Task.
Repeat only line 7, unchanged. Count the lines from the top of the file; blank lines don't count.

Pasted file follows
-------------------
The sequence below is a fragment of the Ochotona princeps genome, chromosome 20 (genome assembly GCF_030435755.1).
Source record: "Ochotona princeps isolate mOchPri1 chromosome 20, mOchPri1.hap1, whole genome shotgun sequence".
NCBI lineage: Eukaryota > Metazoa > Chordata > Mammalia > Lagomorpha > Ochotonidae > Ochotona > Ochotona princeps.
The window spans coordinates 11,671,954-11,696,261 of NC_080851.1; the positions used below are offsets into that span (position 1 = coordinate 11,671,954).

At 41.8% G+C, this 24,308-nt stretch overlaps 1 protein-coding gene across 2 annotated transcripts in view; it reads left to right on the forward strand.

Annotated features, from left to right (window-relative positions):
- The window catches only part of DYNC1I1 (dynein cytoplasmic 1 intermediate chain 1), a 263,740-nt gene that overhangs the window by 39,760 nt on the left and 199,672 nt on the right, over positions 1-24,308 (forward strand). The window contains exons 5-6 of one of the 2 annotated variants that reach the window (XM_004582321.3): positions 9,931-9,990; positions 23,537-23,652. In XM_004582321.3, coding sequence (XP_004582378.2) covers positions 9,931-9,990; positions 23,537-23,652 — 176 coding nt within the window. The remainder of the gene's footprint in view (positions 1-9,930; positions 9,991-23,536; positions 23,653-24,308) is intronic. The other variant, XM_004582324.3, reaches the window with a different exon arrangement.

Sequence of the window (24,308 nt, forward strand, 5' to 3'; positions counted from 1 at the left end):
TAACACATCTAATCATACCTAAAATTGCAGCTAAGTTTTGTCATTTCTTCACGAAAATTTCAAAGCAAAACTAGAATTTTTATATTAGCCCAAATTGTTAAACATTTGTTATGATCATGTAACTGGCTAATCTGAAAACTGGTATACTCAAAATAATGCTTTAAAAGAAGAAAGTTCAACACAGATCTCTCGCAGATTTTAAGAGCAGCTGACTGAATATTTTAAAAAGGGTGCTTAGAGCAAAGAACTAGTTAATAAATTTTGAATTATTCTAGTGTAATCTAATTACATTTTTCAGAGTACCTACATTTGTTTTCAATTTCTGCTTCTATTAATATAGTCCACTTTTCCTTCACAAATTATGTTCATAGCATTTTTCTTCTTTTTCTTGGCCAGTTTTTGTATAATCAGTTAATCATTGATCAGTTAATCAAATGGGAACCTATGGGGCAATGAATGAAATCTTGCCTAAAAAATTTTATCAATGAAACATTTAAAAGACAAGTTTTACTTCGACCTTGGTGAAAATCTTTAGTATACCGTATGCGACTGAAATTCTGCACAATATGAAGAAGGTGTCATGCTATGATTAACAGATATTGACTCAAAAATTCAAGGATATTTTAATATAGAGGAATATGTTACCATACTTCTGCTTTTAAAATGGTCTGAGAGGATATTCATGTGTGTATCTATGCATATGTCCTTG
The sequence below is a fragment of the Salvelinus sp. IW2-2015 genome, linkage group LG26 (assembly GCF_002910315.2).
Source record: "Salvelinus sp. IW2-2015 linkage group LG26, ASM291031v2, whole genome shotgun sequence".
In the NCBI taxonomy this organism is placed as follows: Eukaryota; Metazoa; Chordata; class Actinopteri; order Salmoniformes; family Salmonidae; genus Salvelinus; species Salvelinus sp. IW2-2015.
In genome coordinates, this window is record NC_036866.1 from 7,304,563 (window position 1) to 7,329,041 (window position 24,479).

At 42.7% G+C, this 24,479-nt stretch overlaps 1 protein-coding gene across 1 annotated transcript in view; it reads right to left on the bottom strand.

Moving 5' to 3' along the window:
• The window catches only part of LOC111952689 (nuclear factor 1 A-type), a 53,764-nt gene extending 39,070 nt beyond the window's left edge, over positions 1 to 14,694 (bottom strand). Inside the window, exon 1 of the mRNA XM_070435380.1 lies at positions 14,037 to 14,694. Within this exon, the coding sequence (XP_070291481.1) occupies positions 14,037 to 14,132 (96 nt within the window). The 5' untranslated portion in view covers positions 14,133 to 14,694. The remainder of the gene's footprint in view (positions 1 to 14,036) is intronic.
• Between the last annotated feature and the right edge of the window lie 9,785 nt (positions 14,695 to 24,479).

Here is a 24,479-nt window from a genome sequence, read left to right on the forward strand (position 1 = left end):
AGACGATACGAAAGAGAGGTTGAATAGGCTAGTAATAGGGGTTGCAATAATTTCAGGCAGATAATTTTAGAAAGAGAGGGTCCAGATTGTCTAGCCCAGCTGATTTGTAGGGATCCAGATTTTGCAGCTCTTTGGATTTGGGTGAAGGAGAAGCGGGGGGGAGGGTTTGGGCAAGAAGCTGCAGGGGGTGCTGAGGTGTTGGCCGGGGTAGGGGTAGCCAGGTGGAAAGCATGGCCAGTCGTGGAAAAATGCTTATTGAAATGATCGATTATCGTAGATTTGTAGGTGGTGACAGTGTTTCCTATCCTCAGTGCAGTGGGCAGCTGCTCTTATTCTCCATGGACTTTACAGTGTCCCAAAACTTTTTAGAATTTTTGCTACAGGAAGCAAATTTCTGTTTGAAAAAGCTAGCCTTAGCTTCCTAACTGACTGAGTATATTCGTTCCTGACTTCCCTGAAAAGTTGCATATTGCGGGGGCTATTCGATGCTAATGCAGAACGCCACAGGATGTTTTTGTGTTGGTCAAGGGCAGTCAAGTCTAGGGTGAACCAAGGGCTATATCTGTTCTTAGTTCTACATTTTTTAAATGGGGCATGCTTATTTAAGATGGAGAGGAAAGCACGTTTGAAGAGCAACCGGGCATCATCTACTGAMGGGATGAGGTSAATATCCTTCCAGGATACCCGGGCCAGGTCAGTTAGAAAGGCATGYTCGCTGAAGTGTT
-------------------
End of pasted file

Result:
- The window catches only part of DYNC1I1 (dynein cytoplasmic 1 intermediate chain 1), a 263,740-nt gene that overhangs the window by 39,760 nt on the left and 199,672 nt on the right, over positions 1-24,308 (forward strand). The window contains exons 5-6 of one of the 2 annotated variants that reach the window (XM_004582321.3): positions 9,931-9,990; positions 23,537-23,652. In XM_004582321.3, coding sequence (XP_004582378.2) covers positions 9,931-9,990; positions 23,537-23,652 — 176 coding nt within the window. The remainder of the gene's footprint in view (positions 1-9,930; positions 9,991-23,536; positions 23,653-24,308) is intronic. The other variant, XM_004582324.3, reaches the window with a different exon arrangement.